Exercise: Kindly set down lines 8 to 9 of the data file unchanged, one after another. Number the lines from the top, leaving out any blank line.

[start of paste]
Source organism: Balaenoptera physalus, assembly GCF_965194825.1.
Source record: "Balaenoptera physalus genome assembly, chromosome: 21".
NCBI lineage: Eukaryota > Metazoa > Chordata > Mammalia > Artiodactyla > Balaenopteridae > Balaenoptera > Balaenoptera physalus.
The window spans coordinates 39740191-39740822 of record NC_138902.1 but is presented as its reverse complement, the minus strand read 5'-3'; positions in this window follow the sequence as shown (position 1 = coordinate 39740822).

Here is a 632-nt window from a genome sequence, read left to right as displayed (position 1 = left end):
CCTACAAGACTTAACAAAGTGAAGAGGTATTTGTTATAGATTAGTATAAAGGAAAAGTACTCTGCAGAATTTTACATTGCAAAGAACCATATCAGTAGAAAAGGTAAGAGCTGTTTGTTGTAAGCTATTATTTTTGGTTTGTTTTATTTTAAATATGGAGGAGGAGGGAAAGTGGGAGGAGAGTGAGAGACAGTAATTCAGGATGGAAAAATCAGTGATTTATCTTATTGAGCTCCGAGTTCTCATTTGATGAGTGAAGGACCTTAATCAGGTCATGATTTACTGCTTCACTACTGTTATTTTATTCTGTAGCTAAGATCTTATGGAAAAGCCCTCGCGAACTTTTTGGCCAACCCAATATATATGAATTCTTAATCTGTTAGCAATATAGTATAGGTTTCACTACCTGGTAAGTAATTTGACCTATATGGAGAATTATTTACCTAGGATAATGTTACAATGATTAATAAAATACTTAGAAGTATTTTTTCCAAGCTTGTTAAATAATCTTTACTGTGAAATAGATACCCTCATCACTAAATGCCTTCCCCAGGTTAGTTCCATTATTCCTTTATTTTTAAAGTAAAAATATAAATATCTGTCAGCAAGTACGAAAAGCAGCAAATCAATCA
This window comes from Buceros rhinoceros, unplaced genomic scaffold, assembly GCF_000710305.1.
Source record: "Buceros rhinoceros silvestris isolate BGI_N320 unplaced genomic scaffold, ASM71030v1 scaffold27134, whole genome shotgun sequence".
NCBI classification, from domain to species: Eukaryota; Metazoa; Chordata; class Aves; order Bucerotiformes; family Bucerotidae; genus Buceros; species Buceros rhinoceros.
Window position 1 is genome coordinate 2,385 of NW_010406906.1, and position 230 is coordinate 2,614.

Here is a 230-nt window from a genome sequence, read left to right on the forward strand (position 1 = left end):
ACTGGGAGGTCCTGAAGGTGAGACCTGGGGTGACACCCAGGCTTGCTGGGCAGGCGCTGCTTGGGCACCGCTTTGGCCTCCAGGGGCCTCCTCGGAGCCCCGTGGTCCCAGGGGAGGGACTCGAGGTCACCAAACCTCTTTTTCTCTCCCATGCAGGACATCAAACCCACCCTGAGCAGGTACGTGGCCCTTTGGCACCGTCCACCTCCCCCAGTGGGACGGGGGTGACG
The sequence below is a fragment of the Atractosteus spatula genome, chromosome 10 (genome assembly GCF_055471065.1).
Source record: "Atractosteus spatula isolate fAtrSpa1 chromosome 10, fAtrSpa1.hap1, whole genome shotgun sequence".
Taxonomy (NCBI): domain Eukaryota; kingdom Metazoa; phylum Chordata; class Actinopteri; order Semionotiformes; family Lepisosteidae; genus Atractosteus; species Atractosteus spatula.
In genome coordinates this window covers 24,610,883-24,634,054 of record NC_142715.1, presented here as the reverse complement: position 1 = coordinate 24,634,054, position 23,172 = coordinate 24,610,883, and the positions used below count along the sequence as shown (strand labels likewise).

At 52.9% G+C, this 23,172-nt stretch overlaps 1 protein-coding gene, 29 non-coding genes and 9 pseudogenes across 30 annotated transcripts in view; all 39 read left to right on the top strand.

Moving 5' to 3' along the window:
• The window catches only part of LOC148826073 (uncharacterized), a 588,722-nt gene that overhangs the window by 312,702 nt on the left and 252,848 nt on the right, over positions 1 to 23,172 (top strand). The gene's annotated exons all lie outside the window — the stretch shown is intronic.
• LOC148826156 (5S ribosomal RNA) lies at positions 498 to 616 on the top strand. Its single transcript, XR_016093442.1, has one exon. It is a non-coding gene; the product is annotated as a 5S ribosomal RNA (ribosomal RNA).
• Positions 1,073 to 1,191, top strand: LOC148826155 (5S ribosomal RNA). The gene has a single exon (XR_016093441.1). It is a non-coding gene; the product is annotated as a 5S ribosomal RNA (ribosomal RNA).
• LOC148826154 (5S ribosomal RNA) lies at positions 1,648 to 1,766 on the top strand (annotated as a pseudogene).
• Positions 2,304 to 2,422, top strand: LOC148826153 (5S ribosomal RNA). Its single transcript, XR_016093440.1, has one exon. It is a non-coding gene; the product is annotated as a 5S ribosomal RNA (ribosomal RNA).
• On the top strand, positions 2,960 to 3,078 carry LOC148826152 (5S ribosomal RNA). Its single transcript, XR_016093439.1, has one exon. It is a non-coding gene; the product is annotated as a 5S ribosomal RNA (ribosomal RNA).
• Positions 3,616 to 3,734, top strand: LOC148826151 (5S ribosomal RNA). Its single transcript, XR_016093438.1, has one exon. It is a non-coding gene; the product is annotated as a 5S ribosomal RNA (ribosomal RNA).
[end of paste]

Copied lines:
Source record: "Buceros rhinoceros silvestris isolate BGI_N320 unplaced genomic scaffold, ASM71030v1 scaffold27134, whole genome shotgun sequence".
NCBI classification, from domain to species: Eukaryota; Metazoa; Chordata; class Aves; order Bucerotiformes; family Bucerotidae; genus Buceros; species Buceros rhinoceros.